Can any theater define love the way so many songs do?
“Only love can save me, and love has destroyed me.”
Actor Oge Agulué was struck by a scene in August Wilson’s Jitney: “Rena confronts Youngblood about being absent from home and possible indiscretions. As it turns out, Youngblood was out securing a new house to move their family out of the projects. It speaks to me because he’s not just “saying” that he loves Rena, he’s “showing” how he loves Rena. He’s sacrificing his time, talents and treasures to give his family the best. It’s a snapshot of their day to day living rather than a forced proclamation of love. And I appreciate that it acknowledges how flawed we are: even when we think we’re doing good, we might not recognize the pain that we’re causing. Love is a struggle and there’s no handbook.”
Playwright Eddie Antar picks Tom Stoppard’s The Real Thing. “It blew me away how this man refused to play the “act” of love and held out for the real thing. How it almost cost him his marriage, but how he just couldn’t be inauthentic or untrue to his standards. Love how deep he went in that play.” Antar has written a collection of plays entitled “Full Frontal: A Naked Exploration of Sex and Sexuality,” which will be performed starting April 3 at the WorkShop Theater Company. It has no nudity and no explicit sex a la Intimacy. “The material amounts to a journey, plays that travel through different stages of maturity and development. It starts with two kids stumbling through their first time in the back seat of a car. It ends with a middle aged, middle class Jewish woman who is transfixed by the sight of this young Latin man she spots on a subway platform.”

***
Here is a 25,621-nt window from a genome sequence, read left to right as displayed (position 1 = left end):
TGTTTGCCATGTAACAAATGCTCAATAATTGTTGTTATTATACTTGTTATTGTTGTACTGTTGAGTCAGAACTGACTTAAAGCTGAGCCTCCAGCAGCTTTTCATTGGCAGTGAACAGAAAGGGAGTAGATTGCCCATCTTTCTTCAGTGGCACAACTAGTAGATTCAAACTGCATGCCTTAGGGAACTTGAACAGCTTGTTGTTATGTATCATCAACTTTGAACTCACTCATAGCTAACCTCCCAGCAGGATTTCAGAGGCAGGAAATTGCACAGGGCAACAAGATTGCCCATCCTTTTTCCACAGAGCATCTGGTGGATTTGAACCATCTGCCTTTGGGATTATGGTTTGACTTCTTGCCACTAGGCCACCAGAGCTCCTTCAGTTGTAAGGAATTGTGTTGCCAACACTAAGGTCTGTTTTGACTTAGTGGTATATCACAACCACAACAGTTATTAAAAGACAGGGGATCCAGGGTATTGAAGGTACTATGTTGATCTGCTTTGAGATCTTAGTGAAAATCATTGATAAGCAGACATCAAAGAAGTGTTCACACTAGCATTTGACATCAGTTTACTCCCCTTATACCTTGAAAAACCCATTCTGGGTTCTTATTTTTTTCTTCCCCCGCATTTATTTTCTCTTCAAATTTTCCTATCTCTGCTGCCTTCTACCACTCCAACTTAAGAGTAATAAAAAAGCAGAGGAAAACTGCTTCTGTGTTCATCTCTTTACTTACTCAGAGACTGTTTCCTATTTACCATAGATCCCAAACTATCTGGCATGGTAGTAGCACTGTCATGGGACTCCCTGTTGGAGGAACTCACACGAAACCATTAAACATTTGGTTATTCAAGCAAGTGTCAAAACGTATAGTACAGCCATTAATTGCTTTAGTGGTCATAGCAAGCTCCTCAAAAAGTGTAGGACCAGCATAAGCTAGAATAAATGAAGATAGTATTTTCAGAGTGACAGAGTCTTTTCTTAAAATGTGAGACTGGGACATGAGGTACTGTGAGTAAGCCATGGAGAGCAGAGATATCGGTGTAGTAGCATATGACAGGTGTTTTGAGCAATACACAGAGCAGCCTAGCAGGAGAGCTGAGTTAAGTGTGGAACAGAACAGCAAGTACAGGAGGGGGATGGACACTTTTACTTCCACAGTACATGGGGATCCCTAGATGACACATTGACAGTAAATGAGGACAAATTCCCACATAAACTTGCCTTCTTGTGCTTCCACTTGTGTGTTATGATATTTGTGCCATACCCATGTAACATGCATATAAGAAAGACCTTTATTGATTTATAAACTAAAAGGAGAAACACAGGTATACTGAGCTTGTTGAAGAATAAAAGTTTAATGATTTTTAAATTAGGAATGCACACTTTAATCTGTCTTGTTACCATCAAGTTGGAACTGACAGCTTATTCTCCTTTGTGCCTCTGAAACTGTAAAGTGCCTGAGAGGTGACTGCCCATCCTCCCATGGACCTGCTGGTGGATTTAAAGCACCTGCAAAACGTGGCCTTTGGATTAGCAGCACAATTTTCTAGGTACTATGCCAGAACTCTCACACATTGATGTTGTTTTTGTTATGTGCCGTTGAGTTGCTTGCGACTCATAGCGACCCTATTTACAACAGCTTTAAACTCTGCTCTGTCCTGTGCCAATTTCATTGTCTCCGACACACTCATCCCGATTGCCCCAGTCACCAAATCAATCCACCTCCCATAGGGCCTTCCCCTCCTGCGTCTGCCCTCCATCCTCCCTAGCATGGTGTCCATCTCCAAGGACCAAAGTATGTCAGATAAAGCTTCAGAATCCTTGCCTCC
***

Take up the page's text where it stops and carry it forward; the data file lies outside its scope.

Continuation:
Many plays define love for playwright Emily Snyder: “Our Town is about the love of little things, the ordinary, the beauty of every day. But if you’re talking romance, I’d point to the lush classic romances as my favorites: Romeo and Juliet (when performed well), A Midsummer Night’s Dream (which is hard to perform poorly), Cyrano de Bergerac (heartbreaking), and I’m going to throw Peter Pan in there mostly because he was my five-year-old boyfriend and the scene when he steals Wendy away to Neverland is just…well, I’m still waiting, Peter! Also An Ideal Husband, because I’m a fan of plays that show what happens after “happily ever after.” There’s so much more romance in struggling to keep your vows than in impetuously rushing towards them.”
Snyder has created her own play about love, entitled “Cupid and Psyche,” which runs at HERE for five performances beginning tomorrow, including Valentine’s Day. It is based on the myth of Cupid and Psyche. Cupid was not always the mischievous little cherub with the bow and arrow.